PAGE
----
The University of Southampton
University of Southampton Institutional Repository

Contrasting population-level responses to Pleistocene climatic oscillations in an alpine bat revealed by complete mitochondrial genomes and evolutionary history inference

Contrasting population-level responses to Pleistocene climatic oscillations in an alpine bat revealed by complete mitochondrial genomes and evolutionary history inference
Contrasting population-level responses to Pleistocene climatic oscillations in an alpine bat revealed by complete mitochondrial genomes and evolutionary history inference
Aim: We used an integrative approach to reconstruct the evolutionary history of the alpine long-eared bat, Plecotus macrobullaris, to test whether the variable effects of Pleistocene climatic oscillations across geographical regions led to contrasting population-level demographic histories within a single species.

Location: The Western Palaearctic.

Methods: We sequenced the complete mitochondrial genomes of 57 individuals from across the distribution of the species. The analysis integrated ecological niche modelling (ENM), approximate Bayesian computation (ABC), measures of genetic diversity and Bayesian phylogenetic methods.

Results: We identified two deep lineages: a western lineage, restricted to the Pyrenees and the Alps, and an eastern lineage, which expanded across the mountain ranges east of the Dinarides (Croatia). ENM projections of past conditions predicted that climatic suitability was reduced during cold stages in the areas inhabited by the western lineage, while the opposite trend was observed in the mountains inhabited by the eastern lineage. The palaeodemographic scenario that best fitted our data is consistent with the western lineage population size having shrunk repeatedly because of the extensive glaciation events that occurred in the Alps and Pyrenees during the Pleistocene. In contrast, the eastern lineage maintained a constant population size as is consistent with more limited glaciation in the mountains of south-eastern Europe and the Middle East.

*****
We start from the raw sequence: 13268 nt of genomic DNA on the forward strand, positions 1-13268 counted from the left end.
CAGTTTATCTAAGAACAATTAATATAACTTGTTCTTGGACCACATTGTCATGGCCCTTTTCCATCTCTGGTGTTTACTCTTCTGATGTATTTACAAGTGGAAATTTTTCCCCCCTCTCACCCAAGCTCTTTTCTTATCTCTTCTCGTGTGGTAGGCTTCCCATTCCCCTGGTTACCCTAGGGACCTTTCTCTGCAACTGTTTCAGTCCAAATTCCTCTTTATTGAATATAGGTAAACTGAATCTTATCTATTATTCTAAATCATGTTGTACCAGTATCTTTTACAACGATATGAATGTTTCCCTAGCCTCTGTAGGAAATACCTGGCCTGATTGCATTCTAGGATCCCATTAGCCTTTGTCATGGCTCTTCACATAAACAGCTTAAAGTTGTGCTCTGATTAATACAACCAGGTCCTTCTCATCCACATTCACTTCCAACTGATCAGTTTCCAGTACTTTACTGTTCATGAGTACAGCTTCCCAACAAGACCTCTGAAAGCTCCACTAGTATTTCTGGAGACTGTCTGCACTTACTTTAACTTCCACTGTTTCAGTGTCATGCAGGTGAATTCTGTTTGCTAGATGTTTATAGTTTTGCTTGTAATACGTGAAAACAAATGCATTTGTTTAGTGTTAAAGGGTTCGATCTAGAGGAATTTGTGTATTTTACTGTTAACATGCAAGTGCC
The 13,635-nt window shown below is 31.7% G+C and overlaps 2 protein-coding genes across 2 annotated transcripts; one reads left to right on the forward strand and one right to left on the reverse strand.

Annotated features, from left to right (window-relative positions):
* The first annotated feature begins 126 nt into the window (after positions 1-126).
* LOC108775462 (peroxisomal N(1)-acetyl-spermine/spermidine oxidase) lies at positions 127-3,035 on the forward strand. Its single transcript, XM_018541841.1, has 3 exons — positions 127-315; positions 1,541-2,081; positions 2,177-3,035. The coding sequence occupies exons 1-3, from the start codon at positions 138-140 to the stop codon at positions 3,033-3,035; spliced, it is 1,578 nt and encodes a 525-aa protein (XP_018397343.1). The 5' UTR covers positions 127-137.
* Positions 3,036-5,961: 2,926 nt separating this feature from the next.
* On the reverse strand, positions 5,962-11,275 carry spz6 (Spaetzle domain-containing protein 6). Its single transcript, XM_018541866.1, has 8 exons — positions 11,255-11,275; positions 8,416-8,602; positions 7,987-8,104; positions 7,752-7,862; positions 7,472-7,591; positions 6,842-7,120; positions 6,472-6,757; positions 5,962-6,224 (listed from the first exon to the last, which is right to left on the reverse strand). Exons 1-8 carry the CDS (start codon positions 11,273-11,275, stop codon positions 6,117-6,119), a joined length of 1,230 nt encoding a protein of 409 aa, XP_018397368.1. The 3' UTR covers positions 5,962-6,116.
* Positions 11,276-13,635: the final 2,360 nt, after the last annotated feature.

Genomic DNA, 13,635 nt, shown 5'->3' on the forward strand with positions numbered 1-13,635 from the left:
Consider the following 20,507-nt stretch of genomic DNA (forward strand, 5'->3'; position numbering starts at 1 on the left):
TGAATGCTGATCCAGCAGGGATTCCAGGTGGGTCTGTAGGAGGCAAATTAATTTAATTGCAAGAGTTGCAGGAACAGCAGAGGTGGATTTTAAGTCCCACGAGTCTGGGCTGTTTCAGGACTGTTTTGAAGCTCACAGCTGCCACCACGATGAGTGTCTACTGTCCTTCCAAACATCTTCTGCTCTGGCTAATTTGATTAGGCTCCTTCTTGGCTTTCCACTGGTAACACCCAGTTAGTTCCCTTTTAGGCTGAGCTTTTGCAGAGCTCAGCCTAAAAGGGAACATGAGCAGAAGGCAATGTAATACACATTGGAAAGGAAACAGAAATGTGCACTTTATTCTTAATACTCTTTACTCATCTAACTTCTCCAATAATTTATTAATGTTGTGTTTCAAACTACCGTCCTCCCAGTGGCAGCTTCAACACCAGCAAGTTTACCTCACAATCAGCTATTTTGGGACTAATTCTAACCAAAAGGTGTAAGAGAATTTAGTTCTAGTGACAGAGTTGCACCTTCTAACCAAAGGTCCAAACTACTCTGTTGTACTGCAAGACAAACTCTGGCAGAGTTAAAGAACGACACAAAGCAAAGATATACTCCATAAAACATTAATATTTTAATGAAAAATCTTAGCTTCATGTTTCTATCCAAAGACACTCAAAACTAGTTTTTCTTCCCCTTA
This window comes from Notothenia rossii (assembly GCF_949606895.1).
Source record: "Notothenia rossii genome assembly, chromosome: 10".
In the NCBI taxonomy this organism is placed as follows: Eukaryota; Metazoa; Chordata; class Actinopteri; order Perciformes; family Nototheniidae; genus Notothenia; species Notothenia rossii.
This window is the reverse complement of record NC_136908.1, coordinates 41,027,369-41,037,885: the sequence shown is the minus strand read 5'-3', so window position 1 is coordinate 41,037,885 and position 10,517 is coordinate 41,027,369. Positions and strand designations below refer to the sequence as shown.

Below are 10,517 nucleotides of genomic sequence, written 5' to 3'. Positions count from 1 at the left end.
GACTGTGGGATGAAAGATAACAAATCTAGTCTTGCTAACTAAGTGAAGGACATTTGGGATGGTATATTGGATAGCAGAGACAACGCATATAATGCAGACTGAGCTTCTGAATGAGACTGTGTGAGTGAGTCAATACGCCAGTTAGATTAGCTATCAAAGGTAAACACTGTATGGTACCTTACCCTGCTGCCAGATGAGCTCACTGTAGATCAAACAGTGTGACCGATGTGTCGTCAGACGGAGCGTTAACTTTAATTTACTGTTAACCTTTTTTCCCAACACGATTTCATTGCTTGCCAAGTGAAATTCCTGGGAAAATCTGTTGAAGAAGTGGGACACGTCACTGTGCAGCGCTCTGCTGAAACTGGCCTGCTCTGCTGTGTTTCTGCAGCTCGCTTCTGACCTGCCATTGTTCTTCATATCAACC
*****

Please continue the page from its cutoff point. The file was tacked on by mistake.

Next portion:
Main conclusions: This study shows that the demographic response of populations to Pleistocene climatic oscillations depended on their geographical location, offering an example of population-level variations in the effects and long-term consequences of climate change.
0305-0270
1689-1700
Alberdi, Antton
f7685efd-1b4f-4d28-a50f-a955c9b99ef1
Gilbert, M. Thomas P.
1614a657-2ff7-44ce-9117-144d2a0f95c0
Razgour, Orly
107f4912-304a-44d5-99f8-cdf2a9ce6f14
Aizpurua, Ostaizka
bbd3ecaa-2b5b-4b7e-b4fe-51714211f789
Aihartza, Joxerra
cd54df37-e51d-4961-9790-0865fdcae20d
Garin, Inazio
bb7fc966-8abe-4008-a1db-ab175403cbd5
Alberdi, Antton
f7685efd-1b4f-4d28-a50f-a955c9b99ef1
Gilbert, M. Thomas P.
1614a657-2ff7-44ce-9117-144d2a0f95c0
Razgour, Orly
107f4912-304a-44d5-99f8-cdf2a9ce6f14
Aizpurua, Ostaizka
bbd3ecaa-2b5b-4b7e-b4fe-51714211f789
Aihartza, Joxerra
cd54df37-e51d-4961-9790-0865fdcae20d
Garin, Inazio
bb7fc966-8abe-4008-a1db-ab175403cbd5

Alberdi, Antton, Gilbert, M. Thomas P., Razgour, Orly, Aizpurua, Ostaizka, Aihartza, Joxerra and Garin, Inazio (2015) Contrasting population-level responses to Pleistocene climatic oscillations in an alpine bat revealed by complete mitochondrial genomes and evolutionary history inference. Journal of Biogeography, 42 (9), 1689-1700. (doi:10.1111/jbi.12535).